This is playing out perfectly, and most likely as planned. But just not for everyone.
In late 2011, private equity firms entered the single-family housing market with a vengeance, motivated by the promise of outsized profits and funded by the cheap money the Fed made available. They were doing it to make a lot of money quickly and get out. They were wildly buying vacant homes in 2012 and 2013, but already less so in 2014. Together these handful of firms bought up several hundred thousand single-family homes in a few key markets, driving up prices as they went, and then started to rent them out.
Prices have now risen so far that these large investors have curtailed their purchases as the buy-to-rent model doesn’t work at these prices. But smaller investors have pushed in behind them. Meanwhile, some of these PE firms have spun off their buy-to-rent entities into separate companies and sold their shares to the public.
Readers of WOLF STREET and of the predecessor site with the ghastly name (not to be repeated here) are very familiar with this process and what it did to the American housing market, now Housing Bubble 2.
So how well have the shares of these buy-to-rent outfits done, after the public bought them during one of the greatest bull markets of all time?
“Lousy,” according to myIRAhack.com.
“It seemed like a good idea at the time….”
Since March 2013, its index of these companies, consisting of American Residential Properties (ARPI), Starwood Waypoint Residential Trust (SWAY), American Homes 4 Rent (AMH), and Altisource Residential (RESI), has lost about 14%, compared to a gain of 13% in the overall REIT index and a 39% jump in S&P 500.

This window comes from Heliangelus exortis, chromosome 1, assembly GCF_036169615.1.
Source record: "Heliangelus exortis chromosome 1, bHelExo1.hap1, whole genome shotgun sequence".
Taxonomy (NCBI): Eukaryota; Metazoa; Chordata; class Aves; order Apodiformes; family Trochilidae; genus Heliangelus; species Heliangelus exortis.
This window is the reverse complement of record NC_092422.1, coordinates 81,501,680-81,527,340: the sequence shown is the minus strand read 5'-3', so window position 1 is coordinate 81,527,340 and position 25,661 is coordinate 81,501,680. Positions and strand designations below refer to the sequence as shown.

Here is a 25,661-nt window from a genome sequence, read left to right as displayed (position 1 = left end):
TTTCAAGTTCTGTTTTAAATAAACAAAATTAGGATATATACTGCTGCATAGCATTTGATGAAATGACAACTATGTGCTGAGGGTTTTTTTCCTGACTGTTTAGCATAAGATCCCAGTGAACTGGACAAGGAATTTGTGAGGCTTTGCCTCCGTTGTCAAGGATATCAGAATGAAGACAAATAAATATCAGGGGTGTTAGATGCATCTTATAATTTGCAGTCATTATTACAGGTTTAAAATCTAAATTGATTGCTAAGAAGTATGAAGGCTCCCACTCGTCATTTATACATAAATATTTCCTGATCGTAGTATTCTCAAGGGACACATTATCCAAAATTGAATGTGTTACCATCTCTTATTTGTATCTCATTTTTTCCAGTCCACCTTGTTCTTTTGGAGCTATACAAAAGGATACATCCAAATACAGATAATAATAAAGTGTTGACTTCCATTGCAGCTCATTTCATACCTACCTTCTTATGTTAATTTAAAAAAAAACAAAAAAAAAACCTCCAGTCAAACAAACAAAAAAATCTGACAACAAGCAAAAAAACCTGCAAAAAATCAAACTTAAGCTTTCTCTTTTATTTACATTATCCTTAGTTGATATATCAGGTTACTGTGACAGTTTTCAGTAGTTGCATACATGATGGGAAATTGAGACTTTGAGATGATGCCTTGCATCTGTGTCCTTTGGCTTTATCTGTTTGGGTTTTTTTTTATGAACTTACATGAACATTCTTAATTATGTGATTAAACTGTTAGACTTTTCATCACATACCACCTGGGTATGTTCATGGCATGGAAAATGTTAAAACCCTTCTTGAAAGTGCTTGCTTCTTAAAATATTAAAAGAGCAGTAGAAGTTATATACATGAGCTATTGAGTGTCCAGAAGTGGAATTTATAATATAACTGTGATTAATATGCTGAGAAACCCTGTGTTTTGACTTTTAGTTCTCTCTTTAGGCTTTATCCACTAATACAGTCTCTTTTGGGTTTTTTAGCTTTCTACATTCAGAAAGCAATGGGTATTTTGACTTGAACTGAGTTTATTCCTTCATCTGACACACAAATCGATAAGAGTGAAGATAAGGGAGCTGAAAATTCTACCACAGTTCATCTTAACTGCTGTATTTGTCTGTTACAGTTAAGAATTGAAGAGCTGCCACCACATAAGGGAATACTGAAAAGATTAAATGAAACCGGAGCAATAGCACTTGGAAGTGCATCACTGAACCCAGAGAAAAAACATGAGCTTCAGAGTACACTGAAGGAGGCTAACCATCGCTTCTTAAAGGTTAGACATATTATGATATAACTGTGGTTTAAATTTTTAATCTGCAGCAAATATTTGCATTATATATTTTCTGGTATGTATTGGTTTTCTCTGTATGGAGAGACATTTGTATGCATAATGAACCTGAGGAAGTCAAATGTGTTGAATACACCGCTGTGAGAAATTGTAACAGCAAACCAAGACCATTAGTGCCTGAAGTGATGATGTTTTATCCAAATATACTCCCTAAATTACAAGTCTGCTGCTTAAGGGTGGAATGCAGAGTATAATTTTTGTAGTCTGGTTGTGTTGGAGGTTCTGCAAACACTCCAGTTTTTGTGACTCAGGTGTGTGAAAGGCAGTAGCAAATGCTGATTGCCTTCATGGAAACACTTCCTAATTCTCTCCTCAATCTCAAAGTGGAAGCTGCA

This chart by myIRAhack.com shows just how terrible the public fared buying these shares:
So yes, it’s playing out perfectly.
The “smart money,” funded by the Fed’s “cheap money,” succeeded in building an empire as landlords. Then they began to unload part of this empire at peak valuations to unsuspecting retail investors who either bought these shares directly or more likely unwittingly by holding mutual funds or ETFs in their nest eggs.
The financialization of the American Dream comes full circle.
Millennials, immigrants are “plankton” in the “food chain” for “big wales and sharks.” Read… Canadian Mortgage Insurer Tells US Hedge Funds Why Canada’s Housing Bubble Is Immortal. Hilarity Ensues
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These are basically “Rent-Backed-Securities”, one grade above “Auto-Loan-Backed-Securities”, which I’m sure will be coming soon.
Eventually we’ll have “Gambling-Debt-Backed-Securities”.
Actually, these “auto-loan backed securities” are already reality, and have been around for a while. Whereas rent-backed structured securities are fairly new. All auto lenders in the US sell structured securities based on auto loans. What’s really hot: turning subprime auto loans into triple-A rated structured securities. All subprime auto lenders sell them.
Here are some of the biggest sinners: